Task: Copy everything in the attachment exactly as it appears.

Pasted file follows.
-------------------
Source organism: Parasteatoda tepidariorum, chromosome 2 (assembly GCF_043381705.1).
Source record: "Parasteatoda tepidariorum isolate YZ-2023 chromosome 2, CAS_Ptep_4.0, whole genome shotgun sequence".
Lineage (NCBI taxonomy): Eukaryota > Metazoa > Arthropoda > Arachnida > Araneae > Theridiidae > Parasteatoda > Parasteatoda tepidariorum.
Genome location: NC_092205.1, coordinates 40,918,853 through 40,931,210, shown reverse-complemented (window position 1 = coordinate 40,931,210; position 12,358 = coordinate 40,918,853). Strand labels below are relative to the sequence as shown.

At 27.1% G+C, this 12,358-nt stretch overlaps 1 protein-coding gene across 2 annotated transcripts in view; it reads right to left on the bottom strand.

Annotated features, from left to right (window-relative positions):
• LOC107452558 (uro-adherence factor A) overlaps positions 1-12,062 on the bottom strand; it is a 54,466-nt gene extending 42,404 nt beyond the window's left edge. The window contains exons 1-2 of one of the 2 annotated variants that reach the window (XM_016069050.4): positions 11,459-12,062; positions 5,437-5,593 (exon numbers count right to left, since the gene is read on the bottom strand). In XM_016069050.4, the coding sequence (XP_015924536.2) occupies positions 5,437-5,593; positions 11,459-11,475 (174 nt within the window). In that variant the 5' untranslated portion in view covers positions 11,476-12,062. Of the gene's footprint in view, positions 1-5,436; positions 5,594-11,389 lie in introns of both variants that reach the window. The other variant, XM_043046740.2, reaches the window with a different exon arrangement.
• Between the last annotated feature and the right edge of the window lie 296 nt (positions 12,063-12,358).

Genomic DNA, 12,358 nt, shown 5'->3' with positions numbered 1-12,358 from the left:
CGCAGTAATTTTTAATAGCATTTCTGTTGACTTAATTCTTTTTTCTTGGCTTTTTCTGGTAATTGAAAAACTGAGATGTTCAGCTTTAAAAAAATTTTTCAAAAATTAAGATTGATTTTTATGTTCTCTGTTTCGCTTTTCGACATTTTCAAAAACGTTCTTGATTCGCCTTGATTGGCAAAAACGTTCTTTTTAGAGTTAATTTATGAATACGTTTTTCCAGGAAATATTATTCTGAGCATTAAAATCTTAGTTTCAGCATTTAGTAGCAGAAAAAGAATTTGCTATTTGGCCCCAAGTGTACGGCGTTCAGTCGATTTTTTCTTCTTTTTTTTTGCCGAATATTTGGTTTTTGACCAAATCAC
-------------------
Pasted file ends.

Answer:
Source organism: Parasteatoda tepidariorum, chromosome 2 (assembly GCF_043381705.1).
Source record: "Parasteatoda tepidariorum isolate YZ-2023 chromosome 2, CAS_Ptep_4.0, whole genome shotgun sequence".
Lineage (NCBI taxonomy): Eukaryota > Metazoa > Arthropoda > Arachnida > Araneae > Theridiidae > Parasteatoda > Parasteatoda tepidariorum.
Genome location: NC_092205.1, coordinates 40,918,853 through 40,931,210, shown reverse-complemented (window position 1 = coordinate 40,931,210; position 12,358 = coordinate 40,918,853). Strand labels below are relative to the sequence as shown.

At 27.1% G+C, this 12,358-nt stretch overlaps 1 protein-coding gene across 2 annotated transcripts in view; it reads right to left on the bottom strand.

Annotated features, from left to right (window-relative positions):
• LOC107452558 (uro-adherence factor A) overlaps positions 1-12,062 on the bottom strand; it is a 54,466-nt gene extending 42,404 nt beyond the window's left edge. The window contains exons 1-2 of one of the 2 annotated variants that reach the window (XM_016069050.4): positions 11,459-12,062; positions 5,437-5,593 (exon numbers count right to left, since the gene is read on the bottom strand). In XM_016069050.4, the coding sequence (XP_015924536.2) occupies positions 5,437-5,593; positions 11,459-11,475 (174 nt within the window). In that variant the 5' untranslated portion in view covers positions 11,476-12,062. Of the gene's footprint in view, positions 1-5,436; positions 5,594-11,389 lie in introns of both variants that reach the window. The other variant, XM_043046740.2, reaches the window with a different exon arrangement.
• Between the last annotated feature and the right edge of the window lie 296 nt (positions 12,063-12,358).

Genomic DNA, 12,358 nt, shown 5'->3' with positions numbered 1-12,358 from the left:
CGCAGTAATTTTTAATAGCATTTCTGTTGACTTAATTCTTTTTTCTTGGCTTTTTCTGGTAATTGAAAAACTGAGATGTTCAGCTTTAAAAAAATTTTTCAAAAATTAAGATTGATTTTTATGTTCTCTGTTTCGCTTTTCGACATTTTCAAAAACGTTCTTGATTCGCCTTGATTGGCAAAAACGTTCTTTTTAGAGTTAATTTATGAATACGTTTTTCCAGGAAATATTATTCTGAGCATTAAAATCTTAGTTTCAGCATTTAGTAGCAGAAAAAGAATTTGCTATTTGGCCCCAAGTGTACGGCGTTCAGTCGATTTTTTCTTCTTTTTTTTTGCCGAATATTTGGTTTTTGACCAAATCAC